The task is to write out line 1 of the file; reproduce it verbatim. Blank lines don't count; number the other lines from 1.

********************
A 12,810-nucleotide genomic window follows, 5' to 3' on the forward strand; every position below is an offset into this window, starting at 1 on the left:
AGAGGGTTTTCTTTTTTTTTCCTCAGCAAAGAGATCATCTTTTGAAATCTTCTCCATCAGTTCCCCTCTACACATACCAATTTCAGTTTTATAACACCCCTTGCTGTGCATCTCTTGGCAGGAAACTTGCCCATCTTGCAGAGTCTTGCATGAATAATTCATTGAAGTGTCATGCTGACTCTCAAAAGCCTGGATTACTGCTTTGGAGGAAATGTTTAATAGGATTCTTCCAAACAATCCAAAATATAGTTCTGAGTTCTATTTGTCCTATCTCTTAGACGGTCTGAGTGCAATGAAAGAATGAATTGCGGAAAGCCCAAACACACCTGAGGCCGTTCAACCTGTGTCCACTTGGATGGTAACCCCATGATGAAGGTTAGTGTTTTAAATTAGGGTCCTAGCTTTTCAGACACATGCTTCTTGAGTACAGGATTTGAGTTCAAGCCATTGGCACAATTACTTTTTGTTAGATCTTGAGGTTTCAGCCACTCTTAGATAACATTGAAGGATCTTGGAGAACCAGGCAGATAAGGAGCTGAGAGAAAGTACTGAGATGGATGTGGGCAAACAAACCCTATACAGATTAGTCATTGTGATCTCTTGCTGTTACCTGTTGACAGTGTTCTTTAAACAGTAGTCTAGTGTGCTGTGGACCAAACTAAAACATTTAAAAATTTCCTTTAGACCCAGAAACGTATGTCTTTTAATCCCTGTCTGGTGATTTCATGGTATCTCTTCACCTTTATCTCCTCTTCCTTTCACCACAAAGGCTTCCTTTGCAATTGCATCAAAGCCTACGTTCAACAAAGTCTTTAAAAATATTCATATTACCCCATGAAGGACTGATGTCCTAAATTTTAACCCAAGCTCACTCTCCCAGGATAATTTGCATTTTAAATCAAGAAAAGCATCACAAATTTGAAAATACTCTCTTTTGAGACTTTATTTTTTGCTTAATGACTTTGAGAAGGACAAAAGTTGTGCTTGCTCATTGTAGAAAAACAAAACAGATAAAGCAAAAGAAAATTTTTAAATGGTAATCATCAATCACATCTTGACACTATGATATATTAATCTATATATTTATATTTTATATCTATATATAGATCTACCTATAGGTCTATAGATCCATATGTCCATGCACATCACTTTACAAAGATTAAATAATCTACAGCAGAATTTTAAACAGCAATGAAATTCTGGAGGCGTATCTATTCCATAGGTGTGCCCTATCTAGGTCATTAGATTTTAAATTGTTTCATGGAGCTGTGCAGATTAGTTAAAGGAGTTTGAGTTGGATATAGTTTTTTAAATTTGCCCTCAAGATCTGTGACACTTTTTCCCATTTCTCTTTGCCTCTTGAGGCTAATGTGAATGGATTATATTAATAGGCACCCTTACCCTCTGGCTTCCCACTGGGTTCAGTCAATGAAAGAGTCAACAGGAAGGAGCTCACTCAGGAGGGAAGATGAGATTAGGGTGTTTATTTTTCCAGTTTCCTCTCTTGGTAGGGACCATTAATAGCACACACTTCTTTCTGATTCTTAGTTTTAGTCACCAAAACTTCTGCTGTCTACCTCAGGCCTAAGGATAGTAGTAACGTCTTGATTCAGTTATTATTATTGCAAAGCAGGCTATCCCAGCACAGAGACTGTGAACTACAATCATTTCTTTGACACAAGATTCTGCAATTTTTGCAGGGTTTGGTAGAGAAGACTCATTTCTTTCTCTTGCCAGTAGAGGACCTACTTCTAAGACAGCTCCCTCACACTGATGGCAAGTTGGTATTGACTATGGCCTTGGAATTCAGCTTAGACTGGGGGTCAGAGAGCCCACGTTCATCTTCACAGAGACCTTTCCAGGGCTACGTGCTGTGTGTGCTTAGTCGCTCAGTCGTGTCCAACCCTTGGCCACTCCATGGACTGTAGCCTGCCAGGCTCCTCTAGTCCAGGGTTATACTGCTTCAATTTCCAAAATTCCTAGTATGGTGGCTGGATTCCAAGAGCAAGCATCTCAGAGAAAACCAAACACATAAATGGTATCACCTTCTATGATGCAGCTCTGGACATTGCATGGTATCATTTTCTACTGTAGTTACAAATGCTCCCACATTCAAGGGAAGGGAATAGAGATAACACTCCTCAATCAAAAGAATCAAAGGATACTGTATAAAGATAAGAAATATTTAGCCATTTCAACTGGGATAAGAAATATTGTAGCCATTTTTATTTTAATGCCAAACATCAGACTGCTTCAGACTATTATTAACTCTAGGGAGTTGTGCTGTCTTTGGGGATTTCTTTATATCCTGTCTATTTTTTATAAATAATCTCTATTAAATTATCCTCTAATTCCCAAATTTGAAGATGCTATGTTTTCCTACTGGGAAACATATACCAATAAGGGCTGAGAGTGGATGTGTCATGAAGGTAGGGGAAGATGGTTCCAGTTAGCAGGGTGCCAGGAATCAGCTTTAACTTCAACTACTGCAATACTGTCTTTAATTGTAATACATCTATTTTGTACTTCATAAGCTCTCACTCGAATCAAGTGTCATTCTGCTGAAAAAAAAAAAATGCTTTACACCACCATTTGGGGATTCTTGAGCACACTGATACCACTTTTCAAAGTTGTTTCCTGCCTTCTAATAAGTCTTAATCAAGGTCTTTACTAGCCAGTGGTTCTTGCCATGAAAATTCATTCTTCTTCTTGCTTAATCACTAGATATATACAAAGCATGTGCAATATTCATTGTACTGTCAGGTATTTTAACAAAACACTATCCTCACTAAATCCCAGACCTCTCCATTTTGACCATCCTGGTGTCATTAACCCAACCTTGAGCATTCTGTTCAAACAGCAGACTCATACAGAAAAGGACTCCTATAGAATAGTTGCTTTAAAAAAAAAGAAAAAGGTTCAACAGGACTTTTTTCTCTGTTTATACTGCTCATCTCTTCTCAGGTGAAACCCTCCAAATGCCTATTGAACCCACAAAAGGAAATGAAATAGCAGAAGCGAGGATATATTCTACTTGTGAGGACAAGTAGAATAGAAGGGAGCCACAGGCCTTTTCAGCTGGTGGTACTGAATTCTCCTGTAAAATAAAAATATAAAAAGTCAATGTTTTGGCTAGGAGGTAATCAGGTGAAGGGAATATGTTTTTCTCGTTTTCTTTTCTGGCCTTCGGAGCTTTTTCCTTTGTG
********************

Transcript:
A 12,810-nucleotide genomic window follows, 5' to 3' on the forward strand; every position below is an offset into this window, starting at 1 on the left: